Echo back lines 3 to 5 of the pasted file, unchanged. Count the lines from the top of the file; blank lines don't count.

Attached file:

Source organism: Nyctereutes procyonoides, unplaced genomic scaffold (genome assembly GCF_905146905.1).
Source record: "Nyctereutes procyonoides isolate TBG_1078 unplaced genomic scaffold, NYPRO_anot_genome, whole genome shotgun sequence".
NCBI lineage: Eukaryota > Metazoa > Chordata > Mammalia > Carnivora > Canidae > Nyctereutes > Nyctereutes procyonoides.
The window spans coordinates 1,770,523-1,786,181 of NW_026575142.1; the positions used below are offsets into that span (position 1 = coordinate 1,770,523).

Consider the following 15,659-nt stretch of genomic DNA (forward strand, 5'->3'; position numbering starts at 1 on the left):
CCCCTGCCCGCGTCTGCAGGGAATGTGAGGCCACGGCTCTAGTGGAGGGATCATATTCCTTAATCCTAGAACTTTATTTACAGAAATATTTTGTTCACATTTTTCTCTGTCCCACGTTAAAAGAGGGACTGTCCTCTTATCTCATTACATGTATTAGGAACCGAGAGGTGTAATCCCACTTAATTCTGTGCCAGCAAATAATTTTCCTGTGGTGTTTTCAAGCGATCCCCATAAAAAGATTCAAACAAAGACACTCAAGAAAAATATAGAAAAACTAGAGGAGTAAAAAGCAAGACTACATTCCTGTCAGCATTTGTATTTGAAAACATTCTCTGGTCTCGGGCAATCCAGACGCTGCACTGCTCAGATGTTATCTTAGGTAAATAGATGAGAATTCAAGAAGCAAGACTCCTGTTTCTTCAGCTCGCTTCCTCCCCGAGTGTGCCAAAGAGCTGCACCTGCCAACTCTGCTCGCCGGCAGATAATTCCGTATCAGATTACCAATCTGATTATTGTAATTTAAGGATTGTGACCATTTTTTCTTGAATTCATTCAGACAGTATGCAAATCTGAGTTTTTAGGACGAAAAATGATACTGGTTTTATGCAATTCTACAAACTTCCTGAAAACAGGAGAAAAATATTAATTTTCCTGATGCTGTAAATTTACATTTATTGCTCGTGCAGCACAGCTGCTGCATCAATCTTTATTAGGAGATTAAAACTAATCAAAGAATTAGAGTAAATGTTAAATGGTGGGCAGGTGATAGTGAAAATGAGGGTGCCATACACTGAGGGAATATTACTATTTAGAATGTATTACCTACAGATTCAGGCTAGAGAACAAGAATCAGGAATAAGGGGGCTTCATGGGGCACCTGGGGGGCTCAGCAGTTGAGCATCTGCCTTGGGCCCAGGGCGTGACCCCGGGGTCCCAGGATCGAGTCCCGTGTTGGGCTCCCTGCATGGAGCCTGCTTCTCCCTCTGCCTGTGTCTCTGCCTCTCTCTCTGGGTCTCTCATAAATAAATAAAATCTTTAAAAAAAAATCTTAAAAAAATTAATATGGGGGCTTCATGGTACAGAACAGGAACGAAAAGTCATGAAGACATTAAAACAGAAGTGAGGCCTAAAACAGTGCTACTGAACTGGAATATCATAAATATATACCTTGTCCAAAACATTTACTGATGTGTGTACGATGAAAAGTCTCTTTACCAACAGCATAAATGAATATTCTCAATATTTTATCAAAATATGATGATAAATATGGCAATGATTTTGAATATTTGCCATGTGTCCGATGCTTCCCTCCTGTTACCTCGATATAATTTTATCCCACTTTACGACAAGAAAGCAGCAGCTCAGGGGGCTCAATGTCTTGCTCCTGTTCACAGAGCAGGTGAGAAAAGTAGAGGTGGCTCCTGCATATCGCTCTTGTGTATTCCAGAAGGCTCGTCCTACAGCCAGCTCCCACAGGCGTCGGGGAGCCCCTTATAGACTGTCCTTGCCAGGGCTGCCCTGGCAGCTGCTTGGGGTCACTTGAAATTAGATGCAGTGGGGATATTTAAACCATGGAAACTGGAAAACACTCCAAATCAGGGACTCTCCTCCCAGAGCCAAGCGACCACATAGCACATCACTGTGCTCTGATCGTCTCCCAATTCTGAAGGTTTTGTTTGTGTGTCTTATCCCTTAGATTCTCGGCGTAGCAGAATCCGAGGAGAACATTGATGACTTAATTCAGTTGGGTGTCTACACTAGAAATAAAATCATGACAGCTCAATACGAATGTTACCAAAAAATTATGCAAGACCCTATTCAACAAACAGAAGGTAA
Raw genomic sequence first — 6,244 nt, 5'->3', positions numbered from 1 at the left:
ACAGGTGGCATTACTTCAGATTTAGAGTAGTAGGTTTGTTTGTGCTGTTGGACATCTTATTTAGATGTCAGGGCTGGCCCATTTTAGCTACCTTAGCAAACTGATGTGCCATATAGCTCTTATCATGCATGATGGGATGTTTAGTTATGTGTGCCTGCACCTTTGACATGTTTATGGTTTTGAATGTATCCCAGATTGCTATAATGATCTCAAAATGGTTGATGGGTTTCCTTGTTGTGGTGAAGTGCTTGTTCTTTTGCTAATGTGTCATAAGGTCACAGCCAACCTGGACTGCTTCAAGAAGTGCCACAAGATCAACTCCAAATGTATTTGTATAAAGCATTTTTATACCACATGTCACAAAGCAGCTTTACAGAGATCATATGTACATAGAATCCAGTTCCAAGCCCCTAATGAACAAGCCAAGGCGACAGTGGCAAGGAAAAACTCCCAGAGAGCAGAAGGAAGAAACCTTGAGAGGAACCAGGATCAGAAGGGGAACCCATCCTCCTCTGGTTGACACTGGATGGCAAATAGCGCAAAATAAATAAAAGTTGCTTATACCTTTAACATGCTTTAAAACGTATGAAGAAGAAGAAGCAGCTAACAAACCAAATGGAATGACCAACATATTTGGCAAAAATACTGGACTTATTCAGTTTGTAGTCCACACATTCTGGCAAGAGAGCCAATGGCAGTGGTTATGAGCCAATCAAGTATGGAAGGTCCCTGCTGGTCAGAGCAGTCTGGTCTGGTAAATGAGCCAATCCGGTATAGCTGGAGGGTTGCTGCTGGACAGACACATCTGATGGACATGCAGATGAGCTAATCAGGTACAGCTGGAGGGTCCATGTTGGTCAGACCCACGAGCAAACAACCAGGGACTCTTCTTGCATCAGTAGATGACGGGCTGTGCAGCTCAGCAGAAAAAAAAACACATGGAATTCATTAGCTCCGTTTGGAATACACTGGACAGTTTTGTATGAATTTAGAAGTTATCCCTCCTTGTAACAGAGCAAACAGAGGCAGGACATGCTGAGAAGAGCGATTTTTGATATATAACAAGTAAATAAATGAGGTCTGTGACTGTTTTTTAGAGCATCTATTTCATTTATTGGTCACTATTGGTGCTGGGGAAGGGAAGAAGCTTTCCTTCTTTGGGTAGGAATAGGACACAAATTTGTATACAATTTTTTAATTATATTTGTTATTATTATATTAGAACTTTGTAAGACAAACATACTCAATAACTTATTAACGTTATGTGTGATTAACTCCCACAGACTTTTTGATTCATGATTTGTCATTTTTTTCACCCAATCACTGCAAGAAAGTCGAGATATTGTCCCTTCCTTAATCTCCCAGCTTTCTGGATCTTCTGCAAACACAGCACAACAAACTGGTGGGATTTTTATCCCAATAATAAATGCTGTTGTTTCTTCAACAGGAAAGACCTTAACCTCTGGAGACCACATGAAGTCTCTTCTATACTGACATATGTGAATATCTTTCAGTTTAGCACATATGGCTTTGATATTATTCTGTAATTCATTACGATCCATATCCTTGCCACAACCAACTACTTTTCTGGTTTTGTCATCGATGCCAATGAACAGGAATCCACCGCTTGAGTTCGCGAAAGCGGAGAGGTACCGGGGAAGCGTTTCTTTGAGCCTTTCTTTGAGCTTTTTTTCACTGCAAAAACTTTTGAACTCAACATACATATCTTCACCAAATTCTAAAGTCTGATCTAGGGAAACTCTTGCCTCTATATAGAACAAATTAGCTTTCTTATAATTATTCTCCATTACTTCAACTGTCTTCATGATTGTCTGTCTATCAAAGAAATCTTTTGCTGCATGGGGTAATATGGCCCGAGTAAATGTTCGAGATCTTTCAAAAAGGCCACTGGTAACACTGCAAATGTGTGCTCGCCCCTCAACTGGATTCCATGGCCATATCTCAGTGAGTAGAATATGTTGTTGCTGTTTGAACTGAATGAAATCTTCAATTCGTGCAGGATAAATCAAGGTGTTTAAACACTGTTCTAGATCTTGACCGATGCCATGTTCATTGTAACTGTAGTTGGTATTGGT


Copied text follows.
NCBI lineage: Eukaryota > Metazoa > Chordata > Mammalia > Carnivora > Canidae > Nyctereutes > Nyctereutes procyonoides.
The window spans coordinates 1,770,523-1,786,181 of NW_026575142.1; the positions used below are offsets into that span (position 1 = coordinate 1,770,523).

Consider the following 15,659-nt stretch of genomic DNA (forward strand, 5'->3'; position numbering starts at 1 on the left):